Is There a “Right” Style of Leadership?
By Helen Finley, Freelance Author
Following the challenges of the COVID-19 pandemic, the role of leaders has become even more pivotal. Because of the industry-wide difficulties that businesses of all sizes have faced, the demand for capable managers and executives has risen significantly. In the United States alone, top executives are estimated to see an 8% job growth increase until 2030. Meanwhile, almost 1 million managerial roles are expected to open within the next few years.
More recently, however, companies are looking not just for leaders—but highly effective ones who can stem the effects of the Great Resignation. As over 11 million employees have already left their jobs, analysts underscore that leaders are the key to retaining talent. In fact, many large companies are already investing in their leaders to survive this situation. At SpenglerFox, we’ve already seen leadership become a top HR agendain the new normal.
But leadership isn’t a one-size-fits-all solution. For businesses of all sizes to optimize their leaders, they must first find the leadership style for them. In no particular order, here are some of the most common and effective styles that may be right for you:
As its name implies, this leadership style focuses on work “transactions” in which employees are either rewarded or reprimanded depending on the outcome. Also called managerial leadership, this leadership style has a very set chain of command and the roles do not often overlap. While employees are expected to take part in group goal setting, each employee is encouraged to focus more on their output. Performance will then be regularly reviewed by leaders, who are also in charge of doling out the rewards and reprimands. One leader who uses this style is Jeff Bezos. Depending on his team’s performance, they’re either given bonuses or retrained. This style can either be motivating or pressuring, depending on the team and the temperament of the leader. When it works it can be highly motivating, but it is not done properly and with care, it opens the door for potential bullying and favoritism.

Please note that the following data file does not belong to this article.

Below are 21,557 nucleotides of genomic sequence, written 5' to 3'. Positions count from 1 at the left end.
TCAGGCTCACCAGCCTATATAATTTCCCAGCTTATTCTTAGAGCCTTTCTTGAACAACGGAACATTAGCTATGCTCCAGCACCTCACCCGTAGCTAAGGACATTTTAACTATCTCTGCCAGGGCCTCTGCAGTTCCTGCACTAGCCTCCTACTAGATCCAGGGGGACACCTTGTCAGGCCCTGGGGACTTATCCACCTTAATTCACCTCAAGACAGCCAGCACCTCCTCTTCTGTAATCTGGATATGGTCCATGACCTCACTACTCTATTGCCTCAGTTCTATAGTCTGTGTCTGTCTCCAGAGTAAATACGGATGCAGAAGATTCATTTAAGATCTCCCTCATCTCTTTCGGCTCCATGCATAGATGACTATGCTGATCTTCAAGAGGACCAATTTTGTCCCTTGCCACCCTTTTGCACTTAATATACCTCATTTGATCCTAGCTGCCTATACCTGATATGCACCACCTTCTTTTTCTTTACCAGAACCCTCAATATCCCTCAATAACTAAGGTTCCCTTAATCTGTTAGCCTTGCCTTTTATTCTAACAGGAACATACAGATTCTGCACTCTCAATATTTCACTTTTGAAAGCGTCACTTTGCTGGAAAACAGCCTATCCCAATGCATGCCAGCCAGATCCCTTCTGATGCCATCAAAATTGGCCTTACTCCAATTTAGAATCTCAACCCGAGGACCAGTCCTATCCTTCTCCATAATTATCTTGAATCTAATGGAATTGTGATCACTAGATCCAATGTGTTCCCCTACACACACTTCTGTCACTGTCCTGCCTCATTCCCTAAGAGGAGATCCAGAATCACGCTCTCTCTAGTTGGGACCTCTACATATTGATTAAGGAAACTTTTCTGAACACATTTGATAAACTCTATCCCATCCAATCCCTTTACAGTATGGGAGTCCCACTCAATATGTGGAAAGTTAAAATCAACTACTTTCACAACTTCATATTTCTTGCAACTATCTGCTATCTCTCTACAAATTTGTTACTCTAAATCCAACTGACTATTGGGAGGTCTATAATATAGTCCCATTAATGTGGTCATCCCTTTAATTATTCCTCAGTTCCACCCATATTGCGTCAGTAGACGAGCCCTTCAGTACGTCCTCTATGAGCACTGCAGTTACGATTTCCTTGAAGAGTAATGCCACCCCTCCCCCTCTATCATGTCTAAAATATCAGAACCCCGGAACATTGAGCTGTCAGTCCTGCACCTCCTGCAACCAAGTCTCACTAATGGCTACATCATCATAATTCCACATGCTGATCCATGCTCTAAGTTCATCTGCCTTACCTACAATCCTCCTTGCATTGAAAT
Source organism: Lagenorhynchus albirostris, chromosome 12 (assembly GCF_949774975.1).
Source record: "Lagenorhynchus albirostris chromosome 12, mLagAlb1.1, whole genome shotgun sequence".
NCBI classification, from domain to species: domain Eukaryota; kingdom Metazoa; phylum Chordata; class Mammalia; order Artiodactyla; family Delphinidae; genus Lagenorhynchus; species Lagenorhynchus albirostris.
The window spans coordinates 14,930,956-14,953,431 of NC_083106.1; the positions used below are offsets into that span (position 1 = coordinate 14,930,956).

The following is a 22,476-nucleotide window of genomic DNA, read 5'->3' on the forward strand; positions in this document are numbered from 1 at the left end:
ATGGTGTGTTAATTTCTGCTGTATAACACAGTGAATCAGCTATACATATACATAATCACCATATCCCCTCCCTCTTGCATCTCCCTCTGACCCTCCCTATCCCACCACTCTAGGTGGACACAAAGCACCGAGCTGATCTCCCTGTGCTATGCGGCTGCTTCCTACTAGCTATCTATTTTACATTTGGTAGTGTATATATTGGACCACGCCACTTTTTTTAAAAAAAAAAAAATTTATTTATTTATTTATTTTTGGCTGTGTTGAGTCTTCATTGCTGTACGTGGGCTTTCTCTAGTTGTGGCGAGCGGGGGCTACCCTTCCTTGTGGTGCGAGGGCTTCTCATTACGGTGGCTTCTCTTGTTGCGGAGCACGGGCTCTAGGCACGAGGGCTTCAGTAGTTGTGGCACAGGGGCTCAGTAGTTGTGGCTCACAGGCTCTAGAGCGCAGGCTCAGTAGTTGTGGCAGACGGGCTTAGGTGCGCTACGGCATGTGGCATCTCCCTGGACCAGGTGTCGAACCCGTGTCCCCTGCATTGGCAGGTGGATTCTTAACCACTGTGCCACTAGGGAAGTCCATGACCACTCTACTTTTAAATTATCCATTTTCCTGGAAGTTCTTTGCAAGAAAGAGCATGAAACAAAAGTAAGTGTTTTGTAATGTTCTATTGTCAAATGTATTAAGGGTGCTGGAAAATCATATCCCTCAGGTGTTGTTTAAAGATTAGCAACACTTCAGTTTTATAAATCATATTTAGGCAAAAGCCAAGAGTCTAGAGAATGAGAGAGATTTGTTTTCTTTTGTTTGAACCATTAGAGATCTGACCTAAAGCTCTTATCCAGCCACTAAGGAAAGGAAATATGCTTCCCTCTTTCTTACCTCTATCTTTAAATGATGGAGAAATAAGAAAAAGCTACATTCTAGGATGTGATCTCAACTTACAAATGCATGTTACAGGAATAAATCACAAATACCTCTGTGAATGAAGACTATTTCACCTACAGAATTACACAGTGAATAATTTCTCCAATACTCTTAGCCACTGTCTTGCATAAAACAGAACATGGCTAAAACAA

Continuous innovation is the primary tenet of transformational leadership. Rather than just assigning employees with a short-term goal, transformational leaders encourage teams to be forward-facing and bold. Instead of simply focusing on their own roles, employees are also encouraged to go above and beyond. This leadership style is best exemplified by the late Steve Jobs who often pushed his employees to grow. For this leadership style to work, leaders should be the most committed to their vision and cause. By being able to work in a group with a clear vision, this leadership style helps businesses continually evolve.
Also called democratic leadership, this style takes the entire team’s opinion into equal consideration. Although leaders will have the final say, they’re also tasked with encouraging an open dialogue with employees. In many cases, leaders will also provide brainstorming prompts and outlines. But never do they try to limit the free flow of ideas. As such, leaders who use this style must have strong soft skills. These include empathy, which 86% of employees say is a leadership attribute that helps them better navigate personal and professional responsibilities. An example of a leader with this style is Bill Gates who was known to take suggestions from all colleagues and teams, regardless of rank. Participative leadership styles are often credited with boosting morale, inclusivity, and productivity.
So is there one “right” leadership style?
At the end of the day, there is no one “right” leadership style. Instead, there is a leadership style that is right for your organization. Rather than trying to focus on making whatever popular style works for your team, it’s better to find one that complements your people, is sustainable, and helps you grow in the foreseeable future. While determining the right leadership style may take some trial and error, once you find it, the positive changes will be worth it.
exclusively written for SpenglerFox By Helen Finley